PARIS, May 13 (Reuters) - The security director for the far-right National Front party on Wednesday condemned the killing of a Moroccan who died three years ago when a skinhead pushed him into the Seine and said his party was not to blame.

``Everyone knows this wasn't a racist act but a drinking session which went wrong,'' Bernard Courcelle told a court where skinhead Mickael Freminet is standing trial for the murder of 30-year old Brahim Bouarram.

``Some people would like us to carry the can for this...but there is no question of us condoning this sort of act,'' he added.

Freminet, 22, denies murder but admits he shoved Bouarram into the river shortly after taking part in the National Front's annual May Day rally in central Paris. He said earlier this week that Bouarram had insulted him, but added he never meant to kill the Moroccan.

Courcelle led the police to Freminet after an internal party inquiry uncovered his involvement in the death.

Bouarram's death, which occurred a week before the 1995 presidential election runoff, unleashed a wave of anti-racist anger and popular outrage against the National Front and its leader Jean-Marie Le Pen.

However Courcelle, who took over security operations at the Front in 1994, told the court his party had been misunderstood. ``We are for law and order. If the National Front was racist or xenophobic we would have been banned,'' he said.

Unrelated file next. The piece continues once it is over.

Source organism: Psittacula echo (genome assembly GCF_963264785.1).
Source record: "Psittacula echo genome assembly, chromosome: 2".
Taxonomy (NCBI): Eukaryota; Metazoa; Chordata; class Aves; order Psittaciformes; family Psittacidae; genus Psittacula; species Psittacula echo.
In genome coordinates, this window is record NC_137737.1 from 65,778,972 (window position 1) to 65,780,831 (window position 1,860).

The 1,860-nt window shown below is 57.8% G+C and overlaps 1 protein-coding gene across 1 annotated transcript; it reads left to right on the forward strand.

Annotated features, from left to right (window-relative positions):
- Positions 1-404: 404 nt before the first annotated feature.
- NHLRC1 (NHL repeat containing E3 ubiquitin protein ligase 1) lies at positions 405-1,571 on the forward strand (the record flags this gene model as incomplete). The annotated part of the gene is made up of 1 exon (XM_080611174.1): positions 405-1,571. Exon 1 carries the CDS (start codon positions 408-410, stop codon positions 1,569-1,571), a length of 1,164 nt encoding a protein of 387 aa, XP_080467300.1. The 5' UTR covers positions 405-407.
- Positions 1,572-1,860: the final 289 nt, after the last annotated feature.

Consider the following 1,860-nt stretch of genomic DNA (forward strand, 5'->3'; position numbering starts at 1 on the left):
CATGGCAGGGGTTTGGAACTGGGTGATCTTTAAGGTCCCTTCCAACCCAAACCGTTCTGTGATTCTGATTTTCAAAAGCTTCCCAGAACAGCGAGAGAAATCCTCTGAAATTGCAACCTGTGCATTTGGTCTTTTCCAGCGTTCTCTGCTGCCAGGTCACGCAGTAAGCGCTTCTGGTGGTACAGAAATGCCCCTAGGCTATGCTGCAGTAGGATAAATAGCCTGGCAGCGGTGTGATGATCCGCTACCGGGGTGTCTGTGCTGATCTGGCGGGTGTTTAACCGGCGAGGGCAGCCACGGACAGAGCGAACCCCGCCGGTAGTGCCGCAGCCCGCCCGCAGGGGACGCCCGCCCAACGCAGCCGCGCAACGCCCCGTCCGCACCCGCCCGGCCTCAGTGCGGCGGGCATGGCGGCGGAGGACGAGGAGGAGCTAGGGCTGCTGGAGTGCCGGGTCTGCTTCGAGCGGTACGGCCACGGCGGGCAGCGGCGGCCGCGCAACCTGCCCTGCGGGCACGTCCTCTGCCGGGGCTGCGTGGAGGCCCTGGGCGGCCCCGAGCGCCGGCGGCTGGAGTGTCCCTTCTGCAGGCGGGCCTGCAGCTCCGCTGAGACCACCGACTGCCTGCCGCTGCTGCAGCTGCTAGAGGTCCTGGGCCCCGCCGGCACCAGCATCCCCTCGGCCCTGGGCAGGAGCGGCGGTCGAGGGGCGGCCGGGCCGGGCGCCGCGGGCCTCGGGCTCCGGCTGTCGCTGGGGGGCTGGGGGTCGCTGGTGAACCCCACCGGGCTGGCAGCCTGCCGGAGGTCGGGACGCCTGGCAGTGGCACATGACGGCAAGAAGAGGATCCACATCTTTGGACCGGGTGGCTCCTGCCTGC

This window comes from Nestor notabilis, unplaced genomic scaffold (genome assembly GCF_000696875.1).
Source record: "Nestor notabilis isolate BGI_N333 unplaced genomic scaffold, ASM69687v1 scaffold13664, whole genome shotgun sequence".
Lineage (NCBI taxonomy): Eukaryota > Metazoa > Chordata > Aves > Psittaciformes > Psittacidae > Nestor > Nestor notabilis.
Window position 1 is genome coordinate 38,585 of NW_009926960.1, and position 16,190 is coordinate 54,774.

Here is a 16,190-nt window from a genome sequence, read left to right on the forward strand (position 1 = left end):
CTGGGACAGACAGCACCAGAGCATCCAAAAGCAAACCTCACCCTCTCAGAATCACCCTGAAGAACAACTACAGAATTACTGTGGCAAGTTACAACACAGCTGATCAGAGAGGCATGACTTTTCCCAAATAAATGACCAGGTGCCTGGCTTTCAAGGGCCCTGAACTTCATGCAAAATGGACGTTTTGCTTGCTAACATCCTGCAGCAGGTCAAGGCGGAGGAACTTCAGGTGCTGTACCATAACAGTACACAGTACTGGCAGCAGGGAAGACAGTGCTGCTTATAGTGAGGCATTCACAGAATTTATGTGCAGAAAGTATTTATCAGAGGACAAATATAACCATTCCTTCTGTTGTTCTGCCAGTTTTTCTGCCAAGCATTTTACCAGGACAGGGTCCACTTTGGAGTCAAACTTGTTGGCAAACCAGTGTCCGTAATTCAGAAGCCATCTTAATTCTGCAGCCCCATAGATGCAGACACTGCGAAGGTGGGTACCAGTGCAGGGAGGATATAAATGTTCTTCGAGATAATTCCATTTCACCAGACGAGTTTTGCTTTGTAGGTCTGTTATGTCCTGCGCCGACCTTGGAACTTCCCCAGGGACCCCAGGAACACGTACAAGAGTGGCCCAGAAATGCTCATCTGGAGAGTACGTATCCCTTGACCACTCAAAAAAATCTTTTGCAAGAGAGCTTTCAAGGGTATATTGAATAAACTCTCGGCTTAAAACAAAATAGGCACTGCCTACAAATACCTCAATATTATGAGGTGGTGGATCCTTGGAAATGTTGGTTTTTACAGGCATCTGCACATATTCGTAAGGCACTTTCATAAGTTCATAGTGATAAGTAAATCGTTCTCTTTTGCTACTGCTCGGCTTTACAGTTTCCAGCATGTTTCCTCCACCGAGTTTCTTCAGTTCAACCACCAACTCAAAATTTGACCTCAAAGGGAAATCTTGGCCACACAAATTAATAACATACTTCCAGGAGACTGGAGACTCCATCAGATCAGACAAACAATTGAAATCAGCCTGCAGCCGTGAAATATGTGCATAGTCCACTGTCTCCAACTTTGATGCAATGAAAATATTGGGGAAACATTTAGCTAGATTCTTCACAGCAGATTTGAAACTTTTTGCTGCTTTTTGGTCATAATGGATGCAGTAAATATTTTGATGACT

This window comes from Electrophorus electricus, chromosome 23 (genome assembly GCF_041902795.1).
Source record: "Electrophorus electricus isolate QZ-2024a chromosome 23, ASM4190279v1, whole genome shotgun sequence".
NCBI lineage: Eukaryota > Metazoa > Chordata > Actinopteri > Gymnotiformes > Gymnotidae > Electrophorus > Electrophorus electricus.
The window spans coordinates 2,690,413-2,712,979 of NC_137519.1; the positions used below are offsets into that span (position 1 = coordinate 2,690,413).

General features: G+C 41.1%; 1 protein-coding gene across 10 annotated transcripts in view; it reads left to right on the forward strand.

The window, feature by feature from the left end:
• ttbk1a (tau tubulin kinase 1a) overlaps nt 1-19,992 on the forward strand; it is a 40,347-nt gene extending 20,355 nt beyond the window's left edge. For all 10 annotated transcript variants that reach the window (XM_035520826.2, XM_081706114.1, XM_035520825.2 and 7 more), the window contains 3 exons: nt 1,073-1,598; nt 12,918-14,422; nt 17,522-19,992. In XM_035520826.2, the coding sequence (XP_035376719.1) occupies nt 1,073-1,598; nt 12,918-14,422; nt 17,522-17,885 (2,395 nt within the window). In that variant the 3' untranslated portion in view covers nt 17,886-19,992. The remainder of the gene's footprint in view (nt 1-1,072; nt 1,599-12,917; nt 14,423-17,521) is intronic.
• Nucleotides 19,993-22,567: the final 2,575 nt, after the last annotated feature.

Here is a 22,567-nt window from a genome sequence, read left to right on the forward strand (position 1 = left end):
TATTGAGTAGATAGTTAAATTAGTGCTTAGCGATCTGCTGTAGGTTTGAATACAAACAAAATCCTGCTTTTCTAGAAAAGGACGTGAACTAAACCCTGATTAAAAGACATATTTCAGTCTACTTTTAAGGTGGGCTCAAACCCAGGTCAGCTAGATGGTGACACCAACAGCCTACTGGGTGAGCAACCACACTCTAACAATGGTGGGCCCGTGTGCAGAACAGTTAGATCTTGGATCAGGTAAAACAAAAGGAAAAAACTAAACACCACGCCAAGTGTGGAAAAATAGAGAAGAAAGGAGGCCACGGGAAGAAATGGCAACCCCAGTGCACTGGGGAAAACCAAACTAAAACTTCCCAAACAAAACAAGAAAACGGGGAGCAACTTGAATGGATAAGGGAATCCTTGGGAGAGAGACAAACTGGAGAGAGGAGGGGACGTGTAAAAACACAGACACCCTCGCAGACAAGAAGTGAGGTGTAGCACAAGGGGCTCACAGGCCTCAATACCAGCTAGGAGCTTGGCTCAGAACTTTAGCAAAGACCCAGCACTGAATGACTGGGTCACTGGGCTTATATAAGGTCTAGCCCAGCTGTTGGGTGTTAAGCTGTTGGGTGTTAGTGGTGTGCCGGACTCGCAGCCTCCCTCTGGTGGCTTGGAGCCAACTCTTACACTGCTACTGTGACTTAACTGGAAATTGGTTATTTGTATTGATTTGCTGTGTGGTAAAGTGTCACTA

French President Jacques Chirac branded the National Front as both racist and xenophobic in a television address to the nation earlier this year.

In the dock alongside Freminet are three other skinheads, David Parent, 21, Christophe Calame, 28, and David Halbin, 28, all accused of failing to come to the assistance of a person in danger. The trial is expected to end on Friday. REUTERS

Copyright 1998 Reuters Limited.


Bonn calls for united front against far right
10:11 a.m. May 13, 1998 Eastern

By Tara FitzGerald

BONN, May 13 (Reuters) - The German government official in charge of foreigners' affairs urged all political parties on Wednesday to join forces to defeat the threat of resurgent far right extremism ahead of September's federal election.